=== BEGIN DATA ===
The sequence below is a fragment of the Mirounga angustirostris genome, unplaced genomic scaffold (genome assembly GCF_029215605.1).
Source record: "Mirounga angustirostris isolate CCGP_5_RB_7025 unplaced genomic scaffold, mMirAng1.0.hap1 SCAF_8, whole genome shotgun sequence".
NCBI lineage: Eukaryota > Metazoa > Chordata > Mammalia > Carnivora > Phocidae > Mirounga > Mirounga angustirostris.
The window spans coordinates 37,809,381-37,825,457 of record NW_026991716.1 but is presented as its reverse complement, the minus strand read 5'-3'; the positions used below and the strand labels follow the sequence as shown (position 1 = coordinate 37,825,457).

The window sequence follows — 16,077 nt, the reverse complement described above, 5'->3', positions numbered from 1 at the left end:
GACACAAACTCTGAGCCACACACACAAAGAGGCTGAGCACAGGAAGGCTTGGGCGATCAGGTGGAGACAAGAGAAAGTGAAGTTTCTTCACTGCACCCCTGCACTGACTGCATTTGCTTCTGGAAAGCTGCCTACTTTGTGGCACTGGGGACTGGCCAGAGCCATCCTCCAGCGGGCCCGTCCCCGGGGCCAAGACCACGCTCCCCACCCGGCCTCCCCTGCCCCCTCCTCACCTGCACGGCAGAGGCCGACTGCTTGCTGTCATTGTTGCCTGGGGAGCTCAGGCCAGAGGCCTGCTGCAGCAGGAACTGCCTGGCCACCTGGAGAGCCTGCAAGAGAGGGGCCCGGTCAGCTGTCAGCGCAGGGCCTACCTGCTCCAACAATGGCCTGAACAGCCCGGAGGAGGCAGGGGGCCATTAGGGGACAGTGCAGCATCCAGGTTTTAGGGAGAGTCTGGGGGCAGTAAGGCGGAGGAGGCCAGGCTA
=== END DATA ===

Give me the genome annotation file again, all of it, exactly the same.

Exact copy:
The sequence below is a fragment of the Mirounga angustirostris genome, unplaced genomic scaffold (genome assembly GCF_029215605.1).
Source record: "Mirounga angustirostris isolate CCGP_5_RB_7025 unplaced genomic scaffold, mMirAng1.0.hap1 SCAF_8, whole genome shotgun sequence".
NCBI lineage: Eukaryota > Metazoa > Chordata > Mammalia > Carnivora > Phocidae > Mirounga > Mirounga angustirostris.
The window spans coordinates 37,809,381-37,825,457 of record NW_026991716.1 but is presented as its reverse complement, the minus strand read 5'-3'; the positions used below and the strand labels follow the sequence as shown (position 1 = coordinate 37,825,457).

The window sequence follows — 16,077 nt, the reverse complement described above, 5'->3', positions numbered from 1 at the left end:
GACACAAACTCTGAGCCACACACACAAAGAGGCTGAGCACAGGAAGGCTTGGGCGATCAGGTGGAGACAAGAGAAAGTGAAGTTTCTTCACTGCACCCCTGCACTGACTGCATTTGCTTCTGGAAAGCTGCCTACTTTGTGGCACTGGGGACTGGCCAGAGCCATCCTCCAGCGGGCCCGTCCCCGGGGCCAAGACCACGCTCCCCACCCGGCCTCCCCTGCCCCCTCCTCACCTGCACGGCAGAGGCCGACTGCTTGCTGTCATTGTTGCCTGGGGAGCTCAGGCCAGAGGCCTGCTGCAGCAGGAACTGCCTGGCCACCTGGAGAGCCTGCAAGAGAGGGGCCCGGTCAGCTGTCAGCGCAGGGCCTACCTGCTCCAACAATGGCCTGAACAGCCCGGAGGAGGCAGGGGGCCATTAGGGGACAGTGCAGCATCCAGGTTTTAGGGAGAGTCTGGGGGCAGTAAGGCGGAGGAGGCCAGGCTA